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Bag&Baggage aims to seduce with a familiar tale

COURTESY: CASEY CAMPBELL PHOTOGRAPHY - Arianne Jacques as Elaine, Eric St. Cyr as Benjamin and Kymberli Colbourne as Mrs. Robinson star in Bag&Baggage's upcoming production of 'The Graduate.'Benjamin Braddock has just finished college and, back at his parents’ house, he’s trying to avoid the one question everyone keeps asking — what does he want to do with his life?

The tale of the young man’s first disastrous sexual odyssey is coming to a stage in the form of “The Graduate,” a critically acclaimed stage play put on by Hillsboro’s Bag&Baggage Productions.

The production, adapted from the 1963 cult novel by Charles Webb and the 1967 film starring Dustin Hoffman and Anne Bancroft, is a bittersweet comedy that will take audiences back to the beginnings of the counter-culture and sexual revolutions of the 1960s. The play aims to heavily incorporate the source material, which is raw, frail and not as Hollywood-ed up as the film.

“Given the upheaval our country is experiencing around gender, sexuality and women’s rights, this feels like a great time to go back and witness how these issues first came to prominence and how they still influence the way we live today,” said B&B Artistic Director Scott Palmer, who is also directing the production.

In the play, after Braddock (Eric St. Cyr) returns home, life takes a major turn when he is seduced by Mrs. Robinson (Kymberli Colbourne), a bored housewife and close friend of his parents. What starts off as a diversion turns into a major complication when Braddock falls in love with the one woman Mrs. Robinson demanded he keep away from — her daughter, Elaine (Arianne Jacques).

COURTESY: CASEY CAMPBELL PHOTOGRAPHY - Eric St. Cyr plays Benjamin Braddock in Bag&Baggage's production of 'The Graduate.'Nearly 50 years after the novel and ground-breaking film were presented, America is still grappling with issues of misogyny and sexism. Sexuality, what makes people happy, intergenerational relationships, youthful rebellion and generational gaps are just some of the important themes woven into the narrative. The play also offers a glimpse at some of the social norms during the 1960s.

“Although the play is a comedy, it is also filled with powerful and relevant themes,” said Palmer. “It’s about misspent youth, a corrupt and decadent older generation with little concern for their children and a growing dissatisfaction with middle-class values.”

“It’s funny, because we’re supposed to see ourselves in the characters,” said Colbourne, who noted that the production isn’t just a typical comedy.

Many others have approached the play and incorporated slapstick elements to get a rise out of audiences, when really, the piece could arguably be placed in the category of works like “Louie” and “Maron,” both of which are American comedy-drama television series that star and are written by Louis C.K. and Marc Maron, respectively.

The last four weeks have been great, according to members of the cast.

“It’s been an organic rehearsal process, we’re working on not giggling so we don’t break character in those comedic moments,” said St. Cyr.

“The script is very different, there’s less dialogue in the film, and this script really deepens the relationships and fleshes out the character backgrounds with new scenes,” said Colbourne. “It’s a challenging work that doesn’t seem hard at first — the lines are formatted for natural human dialogue, there are a lot of small words, but it can be difficult to nail how the characters naturally react to each other.”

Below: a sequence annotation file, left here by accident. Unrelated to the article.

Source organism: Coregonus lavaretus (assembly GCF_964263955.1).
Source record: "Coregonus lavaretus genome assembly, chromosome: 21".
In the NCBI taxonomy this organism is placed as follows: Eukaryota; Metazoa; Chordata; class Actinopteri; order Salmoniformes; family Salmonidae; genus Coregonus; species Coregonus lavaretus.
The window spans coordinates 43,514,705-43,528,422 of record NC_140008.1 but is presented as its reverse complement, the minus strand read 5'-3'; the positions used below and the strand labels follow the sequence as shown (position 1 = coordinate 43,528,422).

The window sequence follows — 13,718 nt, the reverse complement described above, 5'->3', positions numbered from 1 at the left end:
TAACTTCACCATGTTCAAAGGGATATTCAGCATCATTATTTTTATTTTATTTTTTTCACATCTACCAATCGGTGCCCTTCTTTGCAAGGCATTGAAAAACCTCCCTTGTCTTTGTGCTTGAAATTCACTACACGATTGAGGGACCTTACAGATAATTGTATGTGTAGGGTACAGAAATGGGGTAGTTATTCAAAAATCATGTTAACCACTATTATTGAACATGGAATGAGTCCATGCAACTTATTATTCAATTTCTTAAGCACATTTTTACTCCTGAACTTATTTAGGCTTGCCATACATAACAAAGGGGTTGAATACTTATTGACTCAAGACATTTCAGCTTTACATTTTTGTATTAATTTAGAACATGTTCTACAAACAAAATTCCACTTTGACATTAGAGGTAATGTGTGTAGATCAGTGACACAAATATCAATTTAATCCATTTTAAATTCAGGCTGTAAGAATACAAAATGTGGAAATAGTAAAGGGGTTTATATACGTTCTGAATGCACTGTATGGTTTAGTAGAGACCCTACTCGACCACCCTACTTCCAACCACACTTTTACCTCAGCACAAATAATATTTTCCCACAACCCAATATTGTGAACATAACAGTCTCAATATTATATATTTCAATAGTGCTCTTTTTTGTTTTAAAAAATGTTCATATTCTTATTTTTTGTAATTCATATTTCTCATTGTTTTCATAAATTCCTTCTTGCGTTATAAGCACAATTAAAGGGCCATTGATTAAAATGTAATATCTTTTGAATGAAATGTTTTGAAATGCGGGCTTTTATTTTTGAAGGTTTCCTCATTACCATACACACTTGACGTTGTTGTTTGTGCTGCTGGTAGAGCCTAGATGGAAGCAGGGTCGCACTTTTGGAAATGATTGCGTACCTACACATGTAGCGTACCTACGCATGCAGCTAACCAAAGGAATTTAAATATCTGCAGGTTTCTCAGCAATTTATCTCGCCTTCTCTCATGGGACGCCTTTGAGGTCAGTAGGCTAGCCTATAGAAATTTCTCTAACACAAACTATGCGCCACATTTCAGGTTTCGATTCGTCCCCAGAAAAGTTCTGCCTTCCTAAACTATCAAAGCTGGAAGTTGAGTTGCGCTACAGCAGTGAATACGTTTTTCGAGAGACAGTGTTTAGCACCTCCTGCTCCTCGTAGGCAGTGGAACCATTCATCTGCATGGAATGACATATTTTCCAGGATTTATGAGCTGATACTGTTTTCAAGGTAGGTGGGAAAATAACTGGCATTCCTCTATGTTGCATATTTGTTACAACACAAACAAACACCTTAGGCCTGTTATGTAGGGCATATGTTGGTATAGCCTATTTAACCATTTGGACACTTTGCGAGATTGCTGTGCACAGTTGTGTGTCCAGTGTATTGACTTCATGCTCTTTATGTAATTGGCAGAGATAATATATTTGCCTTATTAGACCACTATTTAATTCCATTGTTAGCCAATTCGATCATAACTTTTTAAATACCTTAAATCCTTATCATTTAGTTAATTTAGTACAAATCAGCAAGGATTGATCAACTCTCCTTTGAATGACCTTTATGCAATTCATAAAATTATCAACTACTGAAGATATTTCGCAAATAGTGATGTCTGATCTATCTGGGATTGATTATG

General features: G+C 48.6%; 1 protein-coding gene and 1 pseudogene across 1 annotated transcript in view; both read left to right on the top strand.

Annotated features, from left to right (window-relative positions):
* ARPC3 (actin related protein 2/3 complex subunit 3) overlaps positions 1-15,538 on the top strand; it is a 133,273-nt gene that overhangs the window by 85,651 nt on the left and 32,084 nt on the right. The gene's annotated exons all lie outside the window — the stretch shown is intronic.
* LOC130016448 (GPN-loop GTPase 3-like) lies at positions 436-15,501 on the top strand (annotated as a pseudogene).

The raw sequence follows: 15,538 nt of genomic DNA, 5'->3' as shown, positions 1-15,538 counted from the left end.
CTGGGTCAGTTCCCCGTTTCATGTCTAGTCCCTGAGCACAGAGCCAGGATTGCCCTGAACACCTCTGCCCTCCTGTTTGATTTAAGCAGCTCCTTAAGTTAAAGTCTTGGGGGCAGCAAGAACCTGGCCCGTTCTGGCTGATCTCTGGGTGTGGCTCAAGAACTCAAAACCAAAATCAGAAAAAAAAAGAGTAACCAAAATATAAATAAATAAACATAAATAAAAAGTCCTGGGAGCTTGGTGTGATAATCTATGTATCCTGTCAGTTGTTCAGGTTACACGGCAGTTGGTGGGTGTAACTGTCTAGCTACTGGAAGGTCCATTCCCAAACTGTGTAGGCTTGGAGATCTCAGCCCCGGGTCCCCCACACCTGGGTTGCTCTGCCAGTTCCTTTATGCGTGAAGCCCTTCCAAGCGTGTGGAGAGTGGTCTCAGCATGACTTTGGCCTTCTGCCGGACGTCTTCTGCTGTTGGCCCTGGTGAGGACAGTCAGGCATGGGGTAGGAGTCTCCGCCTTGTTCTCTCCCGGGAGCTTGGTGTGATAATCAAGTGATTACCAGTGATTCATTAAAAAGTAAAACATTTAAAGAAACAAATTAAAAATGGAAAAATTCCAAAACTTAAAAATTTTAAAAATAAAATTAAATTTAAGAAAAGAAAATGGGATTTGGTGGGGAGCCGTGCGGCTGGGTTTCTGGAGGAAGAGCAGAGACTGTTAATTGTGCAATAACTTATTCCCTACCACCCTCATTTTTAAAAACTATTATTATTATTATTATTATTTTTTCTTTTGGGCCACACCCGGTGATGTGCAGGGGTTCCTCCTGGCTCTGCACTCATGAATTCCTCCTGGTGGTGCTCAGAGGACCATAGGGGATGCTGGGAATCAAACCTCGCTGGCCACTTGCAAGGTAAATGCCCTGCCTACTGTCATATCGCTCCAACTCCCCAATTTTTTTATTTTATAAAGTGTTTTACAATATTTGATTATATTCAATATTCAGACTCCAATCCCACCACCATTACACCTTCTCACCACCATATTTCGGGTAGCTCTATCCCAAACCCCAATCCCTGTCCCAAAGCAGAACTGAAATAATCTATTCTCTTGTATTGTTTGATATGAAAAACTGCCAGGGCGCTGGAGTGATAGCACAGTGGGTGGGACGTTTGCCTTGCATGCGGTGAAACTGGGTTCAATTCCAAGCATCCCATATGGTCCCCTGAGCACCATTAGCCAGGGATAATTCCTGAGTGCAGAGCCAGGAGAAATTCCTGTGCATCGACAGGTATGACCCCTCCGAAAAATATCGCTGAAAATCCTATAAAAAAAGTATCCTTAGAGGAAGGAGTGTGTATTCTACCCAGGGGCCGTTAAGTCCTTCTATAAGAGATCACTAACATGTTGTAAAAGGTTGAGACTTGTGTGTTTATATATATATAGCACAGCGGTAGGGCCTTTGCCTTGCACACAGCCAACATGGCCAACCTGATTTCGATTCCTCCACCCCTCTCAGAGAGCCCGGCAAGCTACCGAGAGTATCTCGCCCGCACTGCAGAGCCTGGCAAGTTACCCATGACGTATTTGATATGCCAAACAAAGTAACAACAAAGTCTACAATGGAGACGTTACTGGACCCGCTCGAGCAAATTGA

Police officer in play

Lt. Michael Rouches, a local actor and Hillsboro Police Department spokesman, makes his B&B debut as Mr. Braddock, joined by another B&B newcomer Kim Bogus as Mrs. Braddock. B&B regular David Heath plays Mr. Robinson, and resident actors Andrew Beck and Cassie Greer appear in a variety of supporting roles. Costume designs are by Melissa Heller, with scenic design by Megan Wilkerson and lighting design by Jim Ricks-White.

“I’ve been around theater around the area, and I’ve always admired what Scott Palmer does,” said Rouches.

Although Rouches is always on call at his main job at the HPD, he’s got backups to help out while he’s performing. “My bosses are pretty understanding, and they know that acting is important to me,” he said.

Rouches has been performing plays since the age of 11. This year marks his 44th year of starring in live productions, from Los Angeles to Wisconsin and Oregon. He acted in community theater productions at Theatre in the Grove and HART. He attended Viterbo University in La Crosse, Wisc., a private Roman Catholic liberal arts college, where he studied theater.

“I write and act because it’s awesome — everyone is so talented,” he said.

The characters in the production are iconic, and although the tryout process was challenging, Palmer is ecstatic that he’s found the right crew to work with.

“This is a very adult play,” he said. “It not only includes a lot of very serious commentary but it also has a lot of adult humor, including a few scenes with brief nudity. We encourage our audiences to think carefully before bringing students or kids to this show.”

The first Thursday performance, Sept. 8, is a “Pay What You Will” performance and folks can simply arrive at the Venetian prior to the show and make a cash donation in any amount for that evening’s show.

IF YOU GO:

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  • “The Graduate” will be on stage Sept. 8 through Oct. 2

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  • Performances take place at 7:30 p.m. Thursday through Saturday and 2 p.m. Sunday at The Venetian Theatre, 253 E. Main St., Hillsboro

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  • Tickets are available online at www.bagnbaggage.org or by calling the box office at 503-345-9590